German astronomers have confirmed the size of the object orbiting the sun outside Pluto’s orbit, estimating its size to be about 3000 km (1860 mi) across. They are now debating whether to call the object, informally known as Xena and formally catalogued as object 2003 UB313, a planet or something else.
For the record, Xena, which was discovered last year, is about 700 km (440 mi) wider than Pluto, the puniest planet in our solar system, and about 370 km (230 mi) smaller than the Moon. So, as planets go, Xena is not much to speak of.
Astronomers of late have tended to classify objects like Pluto and Xena as planetesimals, inhabitants of the Kuiper Belt, a cloudlike band of relatively small chunks of rock, ice and dust encircling the solar system.
Complicating matters is that both Pluto and Xena have moons, as do all the planets save Venus and Mercury. Pluto’s moon, Charon, is large enough for the two to be called a binary planet system. (The size of Xena’s satellite, named (naturally) Gabrielle*, has yet to be measured.) Another complication is that Pluto has been considered a planet since its discovery in 1930.
Xena and Gabrielle’s mutual orbital period around the sun is 558 earth years. With a very elongated orbit resembling that of a comet, the pair may approach close enough to the sun for Xena to outgas an atmosphere. Otherwise, they are very cold (-250 C) and dark.
The news of Xena’s size may disappoint, but not discourage those folks fearmongering about Planet X or Nibiru, celestial bodies that are reputed to cause calamities of cosmic proportions on Earth. I have included links to rational discussions of Planet X and Nibiru. Googling either term will bring up thousands of fringe-science sites linking them to ancient Sumeria, aliens, the Christian Apocalypse, the dawning of the Age of Aquarius, and maybe even Elvis — I haven’t checked that last one yet.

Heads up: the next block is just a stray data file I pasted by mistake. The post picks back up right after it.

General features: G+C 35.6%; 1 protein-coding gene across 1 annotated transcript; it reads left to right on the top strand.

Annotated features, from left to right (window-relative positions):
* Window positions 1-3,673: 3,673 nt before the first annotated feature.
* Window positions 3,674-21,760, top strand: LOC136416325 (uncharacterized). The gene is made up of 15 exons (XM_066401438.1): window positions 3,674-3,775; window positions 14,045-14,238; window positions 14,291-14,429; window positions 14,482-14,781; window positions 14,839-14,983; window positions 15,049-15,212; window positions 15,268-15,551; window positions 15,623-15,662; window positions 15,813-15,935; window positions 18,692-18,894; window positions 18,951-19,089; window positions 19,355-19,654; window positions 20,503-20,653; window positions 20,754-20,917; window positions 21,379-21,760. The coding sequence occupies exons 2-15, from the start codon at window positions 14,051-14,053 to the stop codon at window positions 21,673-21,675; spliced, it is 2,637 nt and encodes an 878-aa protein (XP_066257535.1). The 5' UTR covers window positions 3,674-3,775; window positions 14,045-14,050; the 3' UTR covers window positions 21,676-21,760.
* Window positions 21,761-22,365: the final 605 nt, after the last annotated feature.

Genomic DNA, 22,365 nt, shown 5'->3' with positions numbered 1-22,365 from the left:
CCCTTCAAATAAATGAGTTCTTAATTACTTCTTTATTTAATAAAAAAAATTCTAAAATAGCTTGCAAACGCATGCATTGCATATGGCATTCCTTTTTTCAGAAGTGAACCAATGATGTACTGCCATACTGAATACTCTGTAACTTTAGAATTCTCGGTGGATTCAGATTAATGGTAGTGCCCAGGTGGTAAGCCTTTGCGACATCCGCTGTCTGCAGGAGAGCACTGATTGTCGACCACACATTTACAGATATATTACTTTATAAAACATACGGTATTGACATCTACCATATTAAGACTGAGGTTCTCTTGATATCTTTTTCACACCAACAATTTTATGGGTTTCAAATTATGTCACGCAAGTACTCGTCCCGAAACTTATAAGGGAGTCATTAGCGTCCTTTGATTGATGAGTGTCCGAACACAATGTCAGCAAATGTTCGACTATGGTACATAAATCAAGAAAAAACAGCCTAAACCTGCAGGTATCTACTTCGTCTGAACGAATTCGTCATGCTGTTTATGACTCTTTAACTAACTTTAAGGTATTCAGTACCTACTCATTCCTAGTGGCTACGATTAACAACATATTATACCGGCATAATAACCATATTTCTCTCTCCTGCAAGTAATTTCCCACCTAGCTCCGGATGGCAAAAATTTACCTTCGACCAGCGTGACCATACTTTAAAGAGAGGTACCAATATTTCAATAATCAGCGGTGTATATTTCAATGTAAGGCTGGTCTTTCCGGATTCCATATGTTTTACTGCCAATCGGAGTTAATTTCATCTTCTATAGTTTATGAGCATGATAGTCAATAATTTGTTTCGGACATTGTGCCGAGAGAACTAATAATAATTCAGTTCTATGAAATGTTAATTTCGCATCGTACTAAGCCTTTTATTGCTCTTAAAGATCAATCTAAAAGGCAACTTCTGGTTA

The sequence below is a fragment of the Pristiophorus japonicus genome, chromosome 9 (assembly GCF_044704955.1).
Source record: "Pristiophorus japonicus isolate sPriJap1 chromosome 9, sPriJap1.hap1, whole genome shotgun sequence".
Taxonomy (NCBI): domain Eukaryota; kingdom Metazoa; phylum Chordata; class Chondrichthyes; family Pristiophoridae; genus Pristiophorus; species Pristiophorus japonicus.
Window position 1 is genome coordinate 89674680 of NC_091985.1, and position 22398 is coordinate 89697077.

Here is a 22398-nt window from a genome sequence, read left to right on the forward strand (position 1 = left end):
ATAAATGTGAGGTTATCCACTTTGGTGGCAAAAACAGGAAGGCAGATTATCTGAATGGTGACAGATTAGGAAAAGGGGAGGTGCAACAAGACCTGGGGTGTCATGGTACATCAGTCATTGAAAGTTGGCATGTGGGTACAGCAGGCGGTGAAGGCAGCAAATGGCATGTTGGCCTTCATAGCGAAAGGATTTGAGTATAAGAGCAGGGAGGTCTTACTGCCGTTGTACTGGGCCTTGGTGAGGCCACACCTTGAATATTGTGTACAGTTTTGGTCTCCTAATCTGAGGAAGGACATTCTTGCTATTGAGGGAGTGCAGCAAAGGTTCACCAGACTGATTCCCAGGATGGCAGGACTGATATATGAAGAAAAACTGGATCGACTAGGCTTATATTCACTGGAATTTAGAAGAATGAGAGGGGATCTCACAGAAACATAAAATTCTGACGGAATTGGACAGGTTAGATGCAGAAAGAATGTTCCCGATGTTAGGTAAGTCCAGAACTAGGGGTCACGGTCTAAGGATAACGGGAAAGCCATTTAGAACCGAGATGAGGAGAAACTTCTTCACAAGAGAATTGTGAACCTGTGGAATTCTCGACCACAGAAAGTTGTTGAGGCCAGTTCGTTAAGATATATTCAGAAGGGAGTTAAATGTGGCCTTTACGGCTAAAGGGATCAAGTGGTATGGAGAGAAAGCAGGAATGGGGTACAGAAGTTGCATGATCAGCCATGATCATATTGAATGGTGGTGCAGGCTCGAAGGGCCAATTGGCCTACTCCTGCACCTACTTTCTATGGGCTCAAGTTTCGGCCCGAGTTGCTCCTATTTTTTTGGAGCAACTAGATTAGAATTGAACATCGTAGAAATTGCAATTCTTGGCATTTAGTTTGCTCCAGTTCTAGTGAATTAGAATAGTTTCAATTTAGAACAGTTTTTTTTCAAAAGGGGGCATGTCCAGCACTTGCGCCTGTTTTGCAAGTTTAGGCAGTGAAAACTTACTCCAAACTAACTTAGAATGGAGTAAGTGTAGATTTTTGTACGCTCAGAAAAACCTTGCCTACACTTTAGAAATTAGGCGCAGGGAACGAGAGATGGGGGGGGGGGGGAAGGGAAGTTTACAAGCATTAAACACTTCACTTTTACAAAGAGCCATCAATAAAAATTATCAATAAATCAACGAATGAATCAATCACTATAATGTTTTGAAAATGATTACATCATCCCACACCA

* Both names are from the TV series, “Xena: Warrior Princess.” Xena, played by Kiwi Lucy Lawless, is a bad girl turned good during the days of Greek mythos. Gabrielle, played by Texan Renée O’Connor, is her faithful sidekick. Unfortunately, if the object 2003 UB313 and its moon get names, the names will come from the real Greek and Roman pantheons, not the television versions. Personally, my vote is for Xena and Gabrielle.
You can catch up the new Greek mythology with these items from Amazon.com (how fitting!):